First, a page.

Niger's Monuments

Niger's Monuments
Niger is a landlocked country in Western Africa bordered by Nigeria, Benin, Mali, Burkina Faso, Algeria, Libya and Chad. The capital city of Niamey has a large Muslim population, making many mosques throughout the region worth a visit. Predominantly a country filled with deserts, namely the Sahara, Niger's inability to have water access makes it a rugged place to visit. For the few that travel there, several monuments are worth a stopover excursion.

Emir's Palace

The Emir's Palace in Kano was built in the 15th century on 33 acres of desert land by the Rumfa dynasty. The walls surrounding the palace go as high as 30 feet and as thick as 15 feet, making it tough to penetrate. The main entry gate is known as the Kofar Kudu, where legends tell the story of why the gate must remain sealed, so the Rumfa dynasty would remain in power. In 1806, they unsealed the gate, and the Rumfa dynasty immediately fell from power. The northernmost section of the palace is a public space known as Kofar Fatalwa, which remains in its 15th-century form.

Kaouar Cliffs

In the heart of the Tenere Desert and next to the dunes of the Erg of Bilma lies the Kaouar Cliffs of Niger. Soaring to more than 300 feet in most sections, this escarpment provides easy access to groundwater for 10 different oases, an isolated area of vegetation in the Tenere Desert surrounded by natural springs. Traditionally known for salt and date production, the Kaouar Cliffs ran along the route of the great Bornu-to-Fezzan caravan trail, a main area of contact between Africa and the Mediterranean worlds until the 19th century. Today, the cliffs have been submitted to become a part of the UNESCO World Heritage Site.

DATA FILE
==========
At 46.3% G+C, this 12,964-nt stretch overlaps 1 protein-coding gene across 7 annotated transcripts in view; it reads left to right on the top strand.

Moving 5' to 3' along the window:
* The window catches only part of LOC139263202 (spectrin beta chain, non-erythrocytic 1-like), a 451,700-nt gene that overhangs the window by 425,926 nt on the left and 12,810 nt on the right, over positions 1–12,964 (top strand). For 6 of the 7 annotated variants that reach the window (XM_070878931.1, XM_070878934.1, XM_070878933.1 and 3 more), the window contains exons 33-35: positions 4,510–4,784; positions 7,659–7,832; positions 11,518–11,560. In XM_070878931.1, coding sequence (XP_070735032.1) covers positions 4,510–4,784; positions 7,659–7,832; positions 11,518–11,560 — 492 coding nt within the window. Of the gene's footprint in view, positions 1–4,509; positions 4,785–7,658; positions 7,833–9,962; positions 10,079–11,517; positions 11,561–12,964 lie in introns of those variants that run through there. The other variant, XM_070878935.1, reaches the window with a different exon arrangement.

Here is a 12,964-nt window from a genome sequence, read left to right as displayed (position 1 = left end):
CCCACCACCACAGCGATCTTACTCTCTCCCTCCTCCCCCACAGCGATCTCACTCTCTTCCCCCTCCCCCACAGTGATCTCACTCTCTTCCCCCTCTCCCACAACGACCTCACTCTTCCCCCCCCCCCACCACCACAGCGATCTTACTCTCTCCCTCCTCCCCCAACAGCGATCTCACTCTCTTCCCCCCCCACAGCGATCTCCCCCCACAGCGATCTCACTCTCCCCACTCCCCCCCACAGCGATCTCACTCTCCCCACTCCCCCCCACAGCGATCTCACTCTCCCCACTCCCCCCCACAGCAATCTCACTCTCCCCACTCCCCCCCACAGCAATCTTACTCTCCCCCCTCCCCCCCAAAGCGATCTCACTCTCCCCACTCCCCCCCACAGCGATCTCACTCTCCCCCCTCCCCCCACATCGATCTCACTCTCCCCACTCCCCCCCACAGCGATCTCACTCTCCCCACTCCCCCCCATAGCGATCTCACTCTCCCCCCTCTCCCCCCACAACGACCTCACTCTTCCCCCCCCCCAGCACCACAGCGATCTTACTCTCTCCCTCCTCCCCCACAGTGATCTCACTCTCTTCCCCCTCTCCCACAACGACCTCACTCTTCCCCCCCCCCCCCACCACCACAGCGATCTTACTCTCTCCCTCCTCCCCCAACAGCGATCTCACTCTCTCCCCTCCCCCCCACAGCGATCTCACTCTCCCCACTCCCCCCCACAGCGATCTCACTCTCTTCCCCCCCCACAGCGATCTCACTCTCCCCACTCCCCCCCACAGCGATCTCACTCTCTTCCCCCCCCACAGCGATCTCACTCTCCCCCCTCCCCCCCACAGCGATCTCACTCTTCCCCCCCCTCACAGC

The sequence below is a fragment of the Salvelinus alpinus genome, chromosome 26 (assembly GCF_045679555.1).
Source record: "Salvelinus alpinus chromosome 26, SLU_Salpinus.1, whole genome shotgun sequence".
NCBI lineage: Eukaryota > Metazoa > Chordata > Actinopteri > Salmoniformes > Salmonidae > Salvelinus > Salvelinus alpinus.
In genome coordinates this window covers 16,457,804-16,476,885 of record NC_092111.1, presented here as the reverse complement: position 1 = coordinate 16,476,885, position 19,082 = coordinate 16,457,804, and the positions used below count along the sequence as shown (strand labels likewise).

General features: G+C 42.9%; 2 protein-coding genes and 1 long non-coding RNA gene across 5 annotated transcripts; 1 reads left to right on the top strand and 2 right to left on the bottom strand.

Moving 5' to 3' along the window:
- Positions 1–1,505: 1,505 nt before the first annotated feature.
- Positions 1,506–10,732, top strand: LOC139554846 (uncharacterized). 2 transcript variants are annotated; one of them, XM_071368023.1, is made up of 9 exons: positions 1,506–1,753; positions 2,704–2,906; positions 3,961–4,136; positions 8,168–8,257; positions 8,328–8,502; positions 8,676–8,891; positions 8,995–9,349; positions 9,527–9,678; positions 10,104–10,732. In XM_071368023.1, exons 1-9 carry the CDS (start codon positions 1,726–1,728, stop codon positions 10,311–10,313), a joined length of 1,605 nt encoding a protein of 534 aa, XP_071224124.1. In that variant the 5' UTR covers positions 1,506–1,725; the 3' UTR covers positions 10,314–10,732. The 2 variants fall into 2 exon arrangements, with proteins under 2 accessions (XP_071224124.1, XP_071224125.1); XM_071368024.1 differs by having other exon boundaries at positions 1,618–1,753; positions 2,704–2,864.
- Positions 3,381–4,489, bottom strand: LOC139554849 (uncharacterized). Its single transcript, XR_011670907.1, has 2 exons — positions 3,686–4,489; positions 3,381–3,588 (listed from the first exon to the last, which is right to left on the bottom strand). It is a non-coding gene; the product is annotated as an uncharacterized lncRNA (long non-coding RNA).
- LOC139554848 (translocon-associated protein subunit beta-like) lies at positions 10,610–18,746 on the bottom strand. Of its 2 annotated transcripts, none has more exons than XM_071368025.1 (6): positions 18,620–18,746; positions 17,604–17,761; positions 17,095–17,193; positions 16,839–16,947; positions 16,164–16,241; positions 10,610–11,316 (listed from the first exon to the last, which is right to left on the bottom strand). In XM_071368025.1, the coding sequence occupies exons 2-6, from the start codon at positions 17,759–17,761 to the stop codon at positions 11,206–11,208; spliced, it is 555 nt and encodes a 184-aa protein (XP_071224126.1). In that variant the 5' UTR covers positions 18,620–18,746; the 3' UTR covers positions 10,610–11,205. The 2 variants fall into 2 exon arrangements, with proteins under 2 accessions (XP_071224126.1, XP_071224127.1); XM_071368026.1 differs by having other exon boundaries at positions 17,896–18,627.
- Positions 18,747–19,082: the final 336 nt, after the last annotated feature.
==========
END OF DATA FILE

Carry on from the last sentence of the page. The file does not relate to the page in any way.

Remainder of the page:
Agadez Mosque

The Tuareg are a Berber nomadic people, and Agadez, one of the largest cities in Niger, is a traditional Tuareg city. The Agadez Mosque was originally built in 1515 but rebuilt in the same style in 1844. Jutting up from the middle of the city is a 100-foot clay formation reminiscent of the ancient Berber culture. Today the mosque is surrounded by markets. When first built, the mosque was designed to attract the Tuareg pastoral nomads. Today it is a center of Islamic studies. The current Sultan's Palace is just next to the mosque, and travelers can meet him on permission. The sultan climbs the mosque daily to do his "muezzins," which are prayers.

Article Written By Susanna Lo

Susanna Lo is an established writer, director and producer who won awards in The Berlin and Montreal film festivals. She is a member of PEN and WGA. Her parents worked for the airline and hotel industries and she's been traveling since infancy. Lo has lived in Europe, Asia, South America and North America and speaks five languages. She holds a Bachelor of Arts in communication.

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